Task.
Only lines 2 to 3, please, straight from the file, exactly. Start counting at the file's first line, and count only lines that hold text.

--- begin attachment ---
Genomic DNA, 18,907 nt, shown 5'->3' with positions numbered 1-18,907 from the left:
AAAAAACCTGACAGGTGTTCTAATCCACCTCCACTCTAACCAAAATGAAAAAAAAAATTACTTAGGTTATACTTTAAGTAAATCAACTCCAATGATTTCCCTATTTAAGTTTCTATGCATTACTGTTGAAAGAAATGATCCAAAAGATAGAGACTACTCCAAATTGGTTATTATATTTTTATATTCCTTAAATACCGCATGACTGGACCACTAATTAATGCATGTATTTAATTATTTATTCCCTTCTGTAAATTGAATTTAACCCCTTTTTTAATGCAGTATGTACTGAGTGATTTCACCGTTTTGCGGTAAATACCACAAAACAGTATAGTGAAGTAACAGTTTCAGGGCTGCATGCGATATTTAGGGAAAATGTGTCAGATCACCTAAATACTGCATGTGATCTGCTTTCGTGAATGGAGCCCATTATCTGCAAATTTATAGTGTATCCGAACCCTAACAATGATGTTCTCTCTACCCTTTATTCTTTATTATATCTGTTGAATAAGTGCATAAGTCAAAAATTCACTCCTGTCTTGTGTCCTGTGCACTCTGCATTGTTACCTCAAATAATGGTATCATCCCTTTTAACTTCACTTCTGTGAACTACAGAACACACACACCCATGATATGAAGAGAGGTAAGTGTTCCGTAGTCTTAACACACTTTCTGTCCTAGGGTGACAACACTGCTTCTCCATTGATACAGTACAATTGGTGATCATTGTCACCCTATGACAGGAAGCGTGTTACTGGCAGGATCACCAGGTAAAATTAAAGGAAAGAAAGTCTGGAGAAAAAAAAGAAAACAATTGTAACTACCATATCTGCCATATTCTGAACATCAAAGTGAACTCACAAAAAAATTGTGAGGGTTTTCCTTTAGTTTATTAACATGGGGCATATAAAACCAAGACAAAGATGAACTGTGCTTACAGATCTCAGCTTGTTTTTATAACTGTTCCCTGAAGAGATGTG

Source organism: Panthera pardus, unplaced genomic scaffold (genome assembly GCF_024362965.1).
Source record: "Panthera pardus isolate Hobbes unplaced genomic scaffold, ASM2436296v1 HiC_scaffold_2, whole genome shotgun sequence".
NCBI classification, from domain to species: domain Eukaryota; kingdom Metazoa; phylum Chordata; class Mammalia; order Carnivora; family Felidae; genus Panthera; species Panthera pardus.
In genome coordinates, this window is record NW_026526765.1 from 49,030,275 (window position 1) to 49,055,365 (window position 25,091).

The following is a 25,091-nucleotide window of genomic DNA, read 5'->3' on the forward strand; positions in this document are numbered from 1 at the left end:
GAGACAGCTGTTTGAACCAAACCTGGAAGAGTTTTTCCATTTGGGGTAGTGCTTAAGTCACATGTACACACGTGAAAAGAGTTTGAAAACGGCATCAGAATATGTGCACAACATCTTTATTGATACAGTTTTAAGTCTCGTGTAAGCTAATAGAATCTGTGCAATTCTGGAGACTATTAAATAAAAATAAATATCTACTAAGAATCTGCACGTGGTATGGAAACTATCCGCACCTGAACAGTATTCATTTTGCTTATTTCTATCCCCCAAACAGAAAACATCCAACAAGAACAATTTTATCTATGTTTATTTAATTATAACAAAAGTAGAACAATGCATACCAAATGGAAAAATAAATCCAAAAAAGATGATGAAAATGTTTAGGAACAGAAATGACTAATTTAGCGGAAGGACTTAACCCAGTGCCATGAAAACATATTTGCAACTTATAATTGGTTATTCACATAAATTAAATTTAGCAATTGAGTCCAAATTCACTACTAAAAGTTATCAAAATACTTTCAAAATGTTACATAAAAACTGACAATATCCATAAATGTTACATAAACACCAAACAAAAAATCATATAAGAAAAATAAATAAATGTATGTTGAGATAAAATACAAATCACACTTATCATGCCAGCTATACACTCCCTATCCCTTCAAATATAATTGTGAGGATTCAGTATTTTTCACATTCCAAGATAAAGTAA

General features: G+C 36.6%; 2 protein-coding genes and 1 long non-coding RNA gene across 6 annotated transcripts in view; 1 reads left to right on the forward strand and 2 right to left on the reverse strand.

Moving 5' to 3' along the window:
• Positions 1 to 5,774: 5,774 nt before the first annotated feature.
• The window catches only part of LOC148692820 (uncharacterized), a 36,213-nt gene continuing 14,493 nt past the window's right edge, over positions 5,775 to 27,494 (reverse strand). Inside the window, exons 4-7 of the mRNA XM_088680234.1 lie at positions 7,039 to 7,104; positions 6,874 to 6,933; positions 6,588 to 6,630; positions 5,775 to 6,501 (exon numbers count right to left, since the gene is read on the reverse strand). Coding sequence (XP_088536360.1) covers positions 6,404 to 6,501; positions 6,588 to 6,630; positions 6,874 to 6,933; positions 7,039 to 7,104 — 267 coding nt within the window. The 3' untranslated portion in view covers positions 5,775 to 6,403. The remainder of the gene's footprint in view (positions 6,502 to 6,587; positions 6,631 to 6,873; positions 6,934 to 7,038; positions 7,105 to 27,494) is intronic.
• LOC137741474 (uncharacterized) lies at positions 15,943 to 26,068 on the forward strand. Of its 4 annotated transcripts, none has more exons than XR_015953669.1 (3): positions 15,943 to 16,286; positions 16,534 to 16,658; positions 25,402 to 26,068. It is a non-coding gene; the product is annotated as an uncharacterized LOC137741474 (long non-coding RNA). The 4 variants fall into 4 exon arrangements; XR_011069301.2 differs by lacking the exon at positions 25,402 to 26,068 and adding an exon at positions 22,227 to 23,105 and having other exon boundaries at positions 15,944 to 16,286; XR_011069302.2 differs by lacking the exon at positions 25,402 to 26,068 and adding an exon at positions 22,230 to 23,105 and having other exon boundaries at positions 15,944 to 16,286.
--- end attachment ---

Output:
AAAAAACCTGACAGGTGTTCTAATCCACCTCCACTCTAACCAAAATGAAAAAAAAAATTACTTAGGTTATACTTTAAGTAAATCAACTCCAATGATTTCCCTATTTAAGTTTCTATGCATTACTGTTGAAAGAAATGATCCAAAAGATAGAGACTACTCCAAATTGGTTATTATATTTTTATATTCCTTAAATACCGCATGACTGGACCACTAATTAATGCATGTATTTAATTATTTATTCCCTTCTGTAAATTGAATTTAACCCCTTTTTTAATGCAGTATGTACTGAGTGATTTCACCGTTTTGCGGTAAATACCACAAAACAGTATAGTGAAGTAACAGTTTCAGGGCTGCATGCGATATTTAGGGAAAATGTGTCAGATCACCTAAATACTGCATGTGATCTGCTTTCGTGAATGGAGCCCATTATCTGCAAATTTATAGTGTATCCGAACCCTAACAATGATGTTCTCTCTACCCTTTATTCTTTATTATATCTGTTGAATAAGTGCATAAGTCAAAAATTCACTCCTGTCTTGTGTCCTGTGCACTCTGCATTGTTACCTCAAATAATGGTATCATCCCTTTTAACTTCACTTCTGTGAACTACAGAACACACACACCCATGATATGAAGAGAGGTAAGTGTTCCGTAGTCTTAACACACTTTCTGTCCTAGGGTGACAACACTGCTTCTCCATTGATACAGTACAATTGGTGATCATTGTCACCCTATGACAGGAAGCGTGTTACTGGCAGGATCACCAGGTAAAATTAAAGGAAAGAAAGTCTGGAGAAAAAAAAGAAAACAATTGTAACTACCATATCTGCCATATTCTGAACATCAAAGTGAACTCACAAAAAAATTGTGAGGGTTTTCCTTTAGTTTATTAACATGGGGCATATAAAACCAAGACAAAGATGAACTGTGCTTACAGATCTCAGCTTGTTTTTATAACTGTTCCCTGAAGAGATGTG

Source organism: Panthera pardus, unplaced genomic scaffold (genome assembly GCF_024362965.1).